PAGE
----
Monday, April 13, 2015

Logic anyone?

I posted this with a question mark in my title because something about it seemed off, if a bit cutesy. So Russ wrote a great commentary for me. See the comments, below. Thanks for your insights, Russ.

At the risk of being thoroughly discredited, I'll let my thoughts wander here:

I'm not entirely convinced it is "apples" and "oranges". Sure, selling a firearm legally to a customer is without intimate knowledge of what or how the gun will be used should not be against one's sincerely held religious beliefs. (If one has moral objections to guns, they probably wouldn't be selling them. Another question: a Buddhist works at WalMart and is asked to sell rifles in the hunting department; can he or she object to the assignment on moral grounds?)

Back to the other gun shop: What if the customer says, "I want to buy a gun to kill my wife." Now that would be an illegal act. Does the shop owner refuse to sell the gun? Call the authorities and notify them of a potential murder?

My feeling about public accommodations and public business is: If someone offers a service of any kind open to the public there should not be a moral litmus test for customers to pass; business owners should be able to refuse services if the customer is threatening, aggressive or using the business premises to conduct illegal activities, e.g. harassing other customers in a restaurant or selling drugs out of a motel room.

Otherwise, one's personal morals are none of the business owner's business. Leon and I bought the cake for our wedding at Costco. Did the Costco bakers or the Costco CEO "participate" in our wedding? (I wish they had, we might have gotten some expensive gifts!)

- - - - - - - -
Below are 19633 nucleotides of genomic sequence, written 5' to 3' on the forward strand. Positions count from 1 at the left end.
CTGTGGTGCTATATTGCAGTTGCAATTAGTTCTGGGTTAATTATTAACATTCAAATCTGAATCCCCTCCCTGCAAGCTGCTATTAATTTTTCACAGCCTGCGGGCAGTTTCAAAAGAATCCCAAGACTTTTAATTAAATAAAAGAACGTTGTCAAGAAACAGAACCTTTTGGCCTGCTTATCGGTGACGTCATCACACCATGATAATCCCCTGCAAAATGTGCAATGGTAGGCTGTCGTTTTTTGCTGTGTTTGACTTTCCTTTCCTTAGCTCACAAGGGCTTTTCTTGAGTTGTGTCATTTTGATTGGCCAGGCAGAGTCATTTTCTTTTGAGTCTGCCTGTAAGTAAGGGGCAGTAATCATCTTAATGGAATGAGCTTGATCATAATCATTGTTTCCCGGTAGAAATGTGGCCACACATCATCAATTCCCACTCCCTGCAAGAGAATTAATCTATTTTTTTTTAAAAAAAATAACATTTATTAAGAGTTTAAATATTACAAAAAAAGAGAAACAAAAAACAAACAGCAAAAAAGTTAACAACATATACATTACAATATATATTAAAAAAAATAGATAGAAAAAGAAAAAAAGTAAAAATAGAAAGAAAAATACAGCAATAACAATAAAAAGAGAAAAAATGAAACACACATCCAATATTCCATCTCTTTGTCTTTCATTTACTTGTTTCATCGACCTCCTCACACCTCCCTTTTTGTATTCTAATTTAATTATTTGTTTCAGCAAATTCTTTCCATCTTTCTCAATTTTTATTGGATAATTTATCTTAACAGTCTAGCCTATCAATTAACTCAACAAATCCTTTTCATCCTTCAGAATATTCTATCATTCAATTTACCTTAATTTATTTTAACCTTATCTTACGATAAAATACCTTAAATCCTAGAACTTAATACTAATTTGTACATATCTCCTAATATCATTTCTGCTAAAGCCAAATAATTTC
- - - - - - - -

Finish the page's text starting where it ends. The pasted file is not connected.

On the other hand, do any of us really want to spend our money or enter into a contractual agreement with a company or business that is openly and unabashedly anti-LGBT? Why would we put ourselves in such a position, unless to make a political statement?

Can atheists have "sincerely held (religious) beliefs" and if so would an atheist business refuse services to theists?

If it were not for the fact that LGBTs represent a minority, and most anti-LGBT business owners won't suffer significant financial losses by refusing services, this might not be an issue at all. Imagine if these business refused services to 90% of potential customers.

And, do these so-called christians with sincerely held religious beliefs serve customers who are divorced and celebrating a second, third or fourth marriage? Are there not biblical admonitions against such marriages?

Why are these controversies all surrounding the rights of LGBT folks to live our lives as we wish?

So much for rambling thoughts.

Perhaps John Corvino will weigh in on the topic. His logic is usually impeccable.


  1. This meme is comparing apples and oranges - not a very effective argument.

    I will say, though, that "being liberal" ought to mean having a high regard for personal freedom and individual conscience. And I'm getting disturbed about the totalitarian, Stalinist attitudes on display over cakes and petty shit like that.